Michael Finneran
Michael F. Finneran, is President of dBrn Associates, Inc., a full service advisory firm specializing in wireless and mobility; services...
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Michael Finneran | February 23, 2017 |


FCC Gives the Green Light to LTE-U: Move Over Wi-Fi

FCC Gives the Green Light to LTE-U: Move Over Wi-Fi This is indeed a big, if somewhat ironic, win for the mobile operators.

This is indeed a big, if somewhat ironic, win for the mobile operators.

In his first major move since assuming the chairmanship of the FCC, Ajit Pai announced the agency's first authorization for the use of LTE-U (LTE-Unlicensed) devices operating in the 5-GHz unlicensed band. Both Verizon and T-Mobile plan to launch LTE-U capabilities this spring, The Wall Street Journal reports.

I've written on the subject of LTE-U before, in particular, its potential impact on other users of the unlicensed 5-GHz band, which would include enterprise Wi-Fi networks using 802.11n and 802.11ac. While 802.11n could operate in either the 2.4-GHz or 5-GHz bands, 802.11ac is designed for 5 GHz only. Given the power limits on 5-GHz transmissions and the signal loss at those frequencies, LTE-U will be a small cell technology exclusively, augmenting the carriers' macro networks in areas of heavy usage.

Wi-Fi & LTE-U Communities Come Together
When the idea of LTE-U first surfaced, it developed into something of a shoving match between the mobile operators and the Wi-Fi industry. On the mobile operator side, the first group to coalesce was Evolve, fronted by AT&T, Verizon, T-Mobile, Qualcomm, Nokia, Ericsson ... you get the picture. However, it focused on cooperation and coexistence, noting in its principles, "New technologies using unlicensed spectrum need to work cooperatively with Wi-Fi today, tomorrow and into the future."

A second group called the MulteFire Alliance with many of the same members has also stepped into the fray and is developing a specification for an LTE-based technology for small cells operating solely in unlicensed spectrum. The 3GPP, the group that develops standards for the cellular industry, has also weighed in on the use of unlicensed spectrum.

Fronting the battle for the Wi-Fi side has been the Wi-Fi Alliance, with support from Google and a number of cable operators, many of whom have built extensive public Wi-Fi networks for their customers. While the relationship appeared to be somewhat rocky at the outset, the Wi-Fi and LTE-U communities eventually came together, and in September of last year, the Wi-Fi Alliance released a Coexistence Test Plan to "help ensure LTE-U devices can demonstrate they share unlicensed spectrum fairly and will serve as a valuable tool for vendors and service providers seeking to improve how their deployments coexist with Wi-Fi networks.

In a statement released today, Kevin Robinson, VP of Marketing for the Wi-Fi Alliance said, "[The] Wi-Fi Alliance is encouraged to see LTE-U device vendors following through on their commitments to test devices against the Coexistence Test Plan through qualified independent test laboratories to demonstrate their LTE-U products share spectrum fairly. The successful application of the Coexistence Test plan validates the significant investments made by both the Wi-Fi and LTE-U communities."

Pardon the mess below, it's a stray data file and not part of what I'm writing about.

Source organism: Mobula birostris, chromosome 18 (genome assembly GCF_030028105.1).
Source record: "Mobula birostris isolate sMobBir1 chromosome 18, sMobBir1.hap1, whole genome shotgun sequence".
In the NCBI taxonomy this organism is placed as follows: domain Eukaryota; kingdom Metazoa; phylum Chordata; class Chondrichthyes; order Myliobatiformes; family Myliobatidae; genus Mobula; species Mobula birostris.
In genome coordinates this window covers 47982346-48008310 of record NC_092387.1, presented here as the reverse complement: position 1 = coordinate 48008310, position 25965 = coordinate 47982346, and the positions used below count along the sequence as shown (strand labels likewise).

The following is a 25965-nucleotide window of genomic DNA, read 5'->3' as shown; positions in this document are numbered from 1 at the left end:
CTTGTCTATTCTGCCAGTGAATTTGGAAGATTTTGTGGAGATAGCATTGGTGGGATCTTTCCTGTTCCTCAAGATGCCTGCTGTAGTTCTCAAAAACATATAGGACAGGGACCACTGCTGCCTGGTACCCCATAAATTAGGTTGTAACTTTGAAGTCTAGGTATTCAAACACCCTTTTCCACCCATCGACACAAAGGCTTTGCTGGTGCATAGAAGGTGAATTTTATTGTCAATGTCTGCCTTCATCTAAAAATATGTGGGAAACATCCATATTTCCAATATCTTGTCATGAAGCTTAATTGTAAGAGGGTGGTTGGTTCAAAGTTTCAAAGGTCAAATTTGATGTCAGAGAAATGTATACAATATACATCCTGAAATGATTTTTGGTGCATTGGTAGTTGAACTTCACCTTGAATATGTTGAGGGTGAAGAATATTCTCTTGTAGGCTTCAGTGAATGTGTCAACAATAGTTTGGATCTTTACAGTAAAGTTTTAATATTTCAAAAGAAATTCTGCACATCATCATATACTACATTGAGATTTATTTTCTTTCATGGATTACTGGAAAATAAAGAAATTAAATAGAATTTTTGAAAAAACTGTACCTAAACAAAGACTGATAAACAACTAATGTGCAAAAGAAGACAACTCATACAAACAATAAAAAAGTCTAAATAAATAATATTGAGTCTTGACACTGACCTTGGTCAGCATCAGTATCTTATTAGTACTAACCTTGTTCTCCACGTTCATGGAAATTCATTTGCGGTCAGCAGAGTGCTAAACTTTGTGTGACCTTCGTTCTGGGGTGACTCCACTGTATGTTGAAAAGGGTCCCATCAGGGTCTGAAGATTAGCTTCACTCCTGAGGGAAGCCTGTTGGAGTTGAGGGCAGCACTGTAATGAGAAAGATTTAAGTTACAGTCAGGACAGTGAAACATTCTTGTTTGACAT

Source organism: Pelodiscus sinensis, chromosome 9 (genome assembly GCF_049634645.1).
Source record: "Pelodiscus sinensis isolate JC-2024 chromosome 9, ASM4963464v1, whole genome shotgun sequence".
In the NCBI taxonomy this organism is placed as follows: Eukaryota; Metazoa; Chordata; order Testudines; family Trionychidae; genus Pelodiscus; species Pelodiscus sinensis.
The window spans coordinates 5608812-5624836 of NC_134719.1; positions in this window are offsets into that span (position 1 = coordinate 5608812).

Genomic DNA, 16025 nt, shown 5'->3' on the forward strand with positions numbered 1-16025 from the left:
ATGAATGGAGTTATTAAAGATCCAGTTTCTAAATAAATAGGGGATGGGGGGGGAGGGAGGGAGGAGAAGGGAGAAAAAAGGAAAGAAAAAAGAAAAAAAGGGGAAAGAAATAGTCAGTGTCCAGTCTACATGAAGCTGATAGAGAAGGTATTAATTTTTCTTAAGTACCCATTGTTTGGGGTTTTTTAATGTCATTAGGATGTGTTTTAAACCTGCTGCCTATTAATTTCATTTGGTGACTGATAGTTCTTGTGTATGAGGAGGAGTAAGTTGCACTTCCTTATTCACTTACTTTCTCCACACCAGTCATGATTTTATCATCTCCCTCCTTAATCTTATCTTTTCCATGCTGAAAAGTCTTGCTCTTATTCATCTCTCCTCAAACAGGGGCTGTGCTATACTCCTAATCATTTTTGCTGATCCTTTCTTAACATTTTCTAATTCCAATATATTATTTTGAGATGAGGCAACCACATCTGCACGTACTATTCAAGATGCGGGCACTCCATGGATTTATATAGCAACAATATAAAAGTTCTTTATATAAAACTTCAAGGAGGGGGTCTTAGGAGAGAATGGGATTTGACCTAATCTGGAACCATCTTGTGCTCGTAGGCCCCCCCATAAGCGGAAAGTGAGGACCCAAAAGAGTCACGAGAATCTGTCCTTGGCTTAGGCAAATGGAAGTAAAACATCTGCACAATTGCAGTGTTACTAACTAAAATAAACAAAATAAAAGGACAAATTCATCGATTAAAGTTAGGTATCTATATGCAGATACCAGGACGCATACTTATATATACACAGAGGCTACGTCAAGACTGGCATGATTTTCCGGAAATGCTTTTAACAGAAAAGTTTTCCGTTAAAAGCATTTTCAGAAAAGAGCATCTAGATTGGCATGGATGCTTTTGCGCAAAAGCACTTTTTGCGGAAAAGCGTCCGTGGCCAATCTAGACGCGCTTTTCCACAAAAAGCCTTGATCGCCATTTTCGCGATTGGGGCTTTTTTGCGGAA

While Wi-Fi and LTE-U will "coexist," the actual impact on private Wi-Fi networks remains to be seen. The coexistence strategies depend on Wi-Fi and LTE-U devices potentially taking turns using the same channel, which would most certainly have an impact on Wi-Fi network throughput. However, that channel sharing would be a last resort as the LTE devices would look to the carrier's licensed channels first, then unused 5-GHz Channels, and finally shared channels.

This is indeed a big, if somewhat ironic, win for the mobile operators. Big, in that the carriers now have access to hundreds of megahertz of unlicensed spectrum they don't have to pay for. Ironic, as the mobile operators had formerly looked disparagingly on unlicensed spectrum and touted the benefits of owning licensed spectrum that was guaranteed to be free of interference.

However, mobile data traffic continues to grow, and in this highly competitive market, Verizon and AT&T have now reintroduced "unlimited" data plans. Unlimited is in quotes because there are always limits in one way or another, generally in the form of speed reductions once a defined usage threshold has been passed.

People love the communication, information access, and entertainment options mobile networks can provide, and they seemingly can't get enough of it. One of my favorite tenets for network traffic has always been, "Traffic always expands to fill the available capacity - and three times faster than you thought it could!" With mobile operators now creeping into the unlicensed spectrum, I just wonder where they will go looking when we hit the next capacity crunch.

Learn more about mobility trends and technologies at Enterprise Connect 2017, March 27 to 30, in Orlando, Fla. Michael Finneran will be exploring this topic further in the session, "Mobility 2020: Where the Mobile Enterprise Is Headed," which is part of our one-day program on the future of communications and collaboration. View the Mobility track, and register now using the code NOJITTER to receive $300 off an Entire Event pass or a free Expo Plus pass.

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